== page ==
Golf Agronomist Welcomes GPS Technology

Chris Gray, Head of Sustainability and Agronomy for Asia at The R&A.

Singapore: Autonomous mowing, spray units, individual sprinkler control and soil moisture meters are among a host of new technological advancements that are being embraced by golf clubs around the globe.

Not only will adoption of these GPS-driven measures reduce costs for golf clubs, but they’ll also improve efficiency, according to Chris Gray, Head of Sustainability and Agronomy for Asia at The R&A.

During a webinar addressing Why New Technology is Now Essential in Golf Course Management, Gray focused on a handful of new developments that are changing the way in which golf courses are being maintained, and will increasingly be so in the foreseeable future.

“All these efforts really help a golf course to be more sustainable, healthier … and profitable golf course,” said Gray, a Board Member of the Asian Golf Industry Federation (AGIF), whose presentation specifically highlighted Technological Advancements in Golf Course Maintenance.

Hosted by Brain Pool Tech and presented by the AGIF, the webinar participants also included Owen Hester, Founder and President at Green Dynasty, Bobby Carrington, a Tech Portfolio Advisor for a private equity company in New York City and Head of Customer Success at Brain Pool Tech, and Kai Voges, Co-Founder and CEO of Brain Pool Tech, an Associate Business Member of the AGIF.

Gray said there are already some autonomous mowers in the market place. “A lot are in development and showing what can be done. We’ll see a lot more of this sort of thing as GPS technology improves.

“It’s very exciting, especially when it comes to manpower, reduction in costs and also the precision mowing with the GPS technologies. We’re going to see a lot more advancements in autonomous mowing in the next couple of years,” he predicted.

New technology is also being used with spray tanks, with GPS being enhanced with RTK, a Real Time Kinetic technology connection configuration which delivers precision spraying.

“This can be within a couple of centimetres type accuracy. For spraying, this is extremely important when you want to avoid over-lapping. Using spray technology, an operator can see on a screen where he’s sprayed and where he hasn’t. So, if you happen to be over-lapping too much, there’s individual nozzle control so they’ll automatically switch off certain nozzles if you begin to over-apply in an area that’s been sprayed already.

“You may have certain technicians who are extremely experienced and can manually apply quite accurately. But one of the benefits with the new technology comes when you have variability with staff who are carrying out the spraying on the golf course – when you have challenges of staff turnover or you need to have staff multi-tasking to carry out these applications.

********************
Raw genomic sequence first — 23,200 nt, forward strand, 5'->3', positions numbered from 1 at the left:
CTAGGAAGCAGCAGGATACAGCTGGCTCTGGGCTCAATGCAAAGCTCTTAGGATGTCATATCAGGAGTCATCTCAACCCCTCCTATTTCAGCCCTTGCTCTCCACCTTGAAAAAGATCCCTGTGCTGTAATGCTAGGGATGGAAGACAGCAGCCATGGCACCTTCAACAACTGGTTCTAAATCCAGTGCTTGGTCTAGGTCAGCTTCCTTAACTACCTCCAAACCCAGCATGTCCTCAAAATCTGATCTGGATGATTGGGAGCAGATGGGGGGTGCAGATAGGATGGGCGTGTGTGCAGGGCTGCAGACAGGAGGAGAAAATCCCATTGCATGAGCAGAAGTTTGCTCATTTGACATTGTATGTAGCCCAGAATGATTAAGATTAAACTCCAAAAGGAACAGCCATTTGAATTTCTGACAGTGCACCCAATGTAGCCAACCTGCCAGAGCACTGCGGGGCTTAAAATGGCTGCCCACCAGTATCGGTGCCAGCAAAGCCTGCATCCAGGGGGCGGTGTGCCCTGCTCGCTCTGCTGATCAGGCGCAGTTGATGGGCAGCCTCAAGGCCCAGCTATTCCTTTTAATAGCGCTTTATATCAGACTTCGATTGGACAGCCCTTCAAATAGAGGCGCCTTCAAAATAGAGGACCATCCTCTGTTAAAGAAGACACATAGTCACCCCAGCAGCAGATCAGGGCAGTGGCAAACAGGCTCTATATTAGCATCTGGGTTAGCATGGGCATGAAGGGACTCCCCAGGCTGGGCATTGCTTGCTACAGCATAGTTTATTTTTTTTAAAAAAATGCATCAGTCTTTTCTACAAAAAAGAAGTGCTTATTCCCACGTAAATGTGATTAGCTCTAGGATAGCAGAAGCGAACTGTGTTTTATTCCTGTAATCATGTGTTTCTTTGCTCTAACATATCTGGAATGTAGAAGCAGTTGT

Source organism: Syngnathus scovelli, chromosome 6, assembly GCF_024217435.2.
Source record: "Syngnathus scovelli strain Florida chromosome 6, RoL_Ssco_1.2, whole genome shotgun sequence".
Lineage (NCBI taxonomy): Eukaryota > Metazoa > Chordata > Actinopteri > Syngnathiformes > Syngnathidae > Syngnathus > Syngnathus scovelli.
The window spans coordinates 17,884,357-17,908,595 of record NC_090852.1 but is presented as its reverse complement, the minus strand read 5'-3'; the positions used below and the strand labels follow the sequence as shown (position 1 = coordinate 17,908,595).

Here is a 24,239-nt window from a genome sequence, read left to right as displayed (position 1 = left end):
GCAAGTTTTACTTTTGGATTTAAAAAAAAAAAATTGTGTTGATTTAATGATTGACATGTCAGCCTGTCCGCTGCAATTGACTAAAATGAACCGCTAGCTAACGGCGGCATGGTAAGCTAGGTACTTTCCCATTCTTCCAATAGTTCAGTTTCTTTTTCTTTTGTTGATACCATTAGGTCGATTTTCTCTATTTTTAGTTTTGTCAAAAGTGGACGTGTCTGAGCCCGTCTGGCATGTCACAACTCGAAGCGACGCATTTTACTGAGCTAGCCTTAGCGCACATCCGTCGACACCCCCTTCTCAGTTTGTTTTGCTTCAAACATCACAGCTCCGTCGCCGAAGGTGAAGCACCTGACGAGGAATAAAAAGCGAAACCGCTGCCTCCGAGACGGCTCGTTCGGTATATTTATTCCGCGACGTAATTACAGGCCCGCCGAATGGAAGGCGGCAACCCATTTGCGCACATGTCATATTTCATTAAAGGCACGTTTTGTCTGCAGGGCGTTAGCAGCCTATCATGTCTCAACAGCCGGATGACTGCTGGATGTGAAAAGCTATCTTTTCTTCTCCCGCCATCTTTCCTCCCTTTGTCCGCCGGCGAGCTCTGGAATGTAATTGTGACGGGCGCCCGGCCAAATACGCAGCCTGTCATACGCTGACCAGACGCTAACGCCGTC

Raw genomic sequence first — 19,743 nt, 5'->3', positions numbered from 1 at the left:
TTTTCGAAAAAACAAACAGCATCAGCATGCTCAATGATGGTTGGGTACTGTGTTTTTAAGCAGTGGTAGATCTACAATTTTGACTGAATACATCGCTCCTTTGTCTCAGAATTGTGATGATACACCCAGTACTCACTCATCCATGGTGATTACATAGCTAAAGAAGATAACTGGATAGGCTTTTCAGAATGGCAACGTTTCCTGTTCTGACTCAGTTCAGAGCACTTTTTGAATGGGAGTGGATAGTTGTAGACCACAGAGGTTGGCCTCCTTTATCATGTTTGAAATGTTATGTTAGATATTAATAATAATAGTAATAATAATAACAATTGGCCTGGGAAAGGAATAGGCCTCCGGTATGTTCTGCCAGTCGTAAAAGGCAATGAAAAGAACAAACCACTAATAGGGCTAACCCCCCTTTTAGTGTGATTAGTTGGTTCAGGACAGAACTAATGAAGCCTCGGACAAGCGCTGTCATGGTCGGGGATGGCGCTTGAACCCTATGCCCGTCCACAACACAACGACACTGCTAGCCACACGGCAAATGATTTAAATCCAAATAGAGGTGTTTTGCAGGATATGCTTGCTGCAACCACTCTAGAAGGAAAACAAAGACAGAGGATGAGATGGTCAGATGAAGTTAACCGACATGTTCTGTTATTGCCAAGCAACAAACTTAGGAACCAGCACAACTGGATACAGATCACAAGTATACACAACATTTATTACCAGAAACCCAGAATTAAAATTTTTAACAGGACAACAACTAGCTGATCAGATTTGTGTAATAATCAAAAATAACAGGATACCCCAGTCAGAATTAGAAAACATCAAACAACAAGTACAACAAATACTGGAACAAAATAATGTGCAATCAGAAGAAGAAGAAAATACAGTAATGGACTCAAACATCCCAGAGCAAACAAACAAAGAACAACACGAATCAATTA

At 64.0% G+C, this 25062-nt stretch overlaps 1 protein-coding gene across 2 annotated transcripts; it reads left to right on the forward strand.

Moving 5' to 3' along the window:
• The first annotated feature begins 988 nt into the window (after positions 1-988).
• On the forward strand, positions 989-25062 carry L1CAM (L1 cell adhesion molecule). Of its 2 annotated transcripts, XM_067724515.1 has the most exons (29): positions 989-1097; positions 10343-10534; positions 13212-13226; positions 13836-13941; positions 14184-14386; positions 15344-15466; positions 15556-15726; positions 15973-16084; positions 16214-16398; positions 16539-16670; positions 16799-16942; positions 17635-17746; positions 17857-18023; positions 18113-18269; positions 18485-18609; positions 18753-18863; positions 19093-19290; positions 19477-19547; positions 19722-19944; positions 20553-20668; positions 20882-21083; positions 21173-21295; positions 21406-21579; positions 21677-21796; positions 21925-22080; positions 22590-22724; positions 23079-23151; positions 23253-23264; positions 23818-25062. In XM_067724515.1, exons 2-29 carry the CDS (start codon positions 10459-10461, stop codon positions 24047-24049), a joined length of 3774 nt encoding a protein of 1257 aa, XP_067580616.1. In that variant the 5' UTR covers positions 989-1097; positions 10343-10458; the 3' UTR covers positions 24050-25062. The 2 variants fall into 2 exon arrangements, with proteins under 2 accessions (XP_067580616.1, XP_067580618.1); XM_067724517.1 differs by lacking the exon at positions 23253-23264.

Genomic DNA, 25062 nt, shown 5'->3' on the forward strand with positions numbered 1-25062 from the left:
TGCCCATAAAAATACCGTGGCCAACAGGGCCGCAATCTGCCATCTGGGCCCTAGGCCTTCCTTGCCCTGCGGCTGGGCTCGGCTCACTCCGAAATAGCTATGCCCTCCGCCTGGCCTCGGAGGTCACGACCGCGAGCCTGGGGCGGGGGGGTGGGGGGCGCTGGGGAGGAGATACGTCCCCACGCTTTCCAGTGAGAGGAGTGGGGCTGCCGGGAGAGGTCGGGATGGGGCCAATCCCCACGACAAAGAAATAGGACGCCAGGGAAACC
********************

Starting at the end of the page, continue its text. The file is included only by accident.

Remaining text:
“Because of the precision, you can avoid over application of pesticides and chemicals, especially when you’re spraying close to habitat areas and spraying in no-go zones, for example. This technology is already here and is being utilised by a lot of clubs in the region. We’re going to see this technology integrate with drone technology.”

Although individual sprinkler control is not new, advancement in technologies around the way irrigation is controlled is moving ahead in leaps and bounds, said Gray.

“GPS technology is helping that. We’ve got hand-held devices that you can operate from the field. You can also operate them from home and check on the system. Now you can stand at a sprinkler and with GEO location you can locate a particular sprinkler you’re looking at.

“Most major companies have this technology available. It’s very helpful in the field where you have to make adjustments to individual sprinklers. This is where some of the efficiencies come in, especially on the sustainability side where you water budget up, or water budget down in certain areas, avoiding over applications or under applications. This technology is moving ahead very quickly.”

So, too, Soil Moisture Meters, which an increasing number of clubs are now using.

Gray said: “These have come a long way with GPS Technology and this ties in with the mapping. One of the challenges I’ve noticed over the years is over watering on golf course. Typically, it’s inexperienced operators who are sent out to do manual watering. They tend to put on more water than less.

“What we’ve found with the moisture meters is that in areas that have been over watered you have lots of issues with fungus and pest-related diseases from over-watering and organic matter build-up, particularly on greens.

“Now you can actually put a number on something, you can work with the staff and show them a visual map of where they need to go and top-up, or where they’re over-watering. The integration with drone technology is going to come on a wider scale.”

*To view this webinar on You Tube, please click the link:

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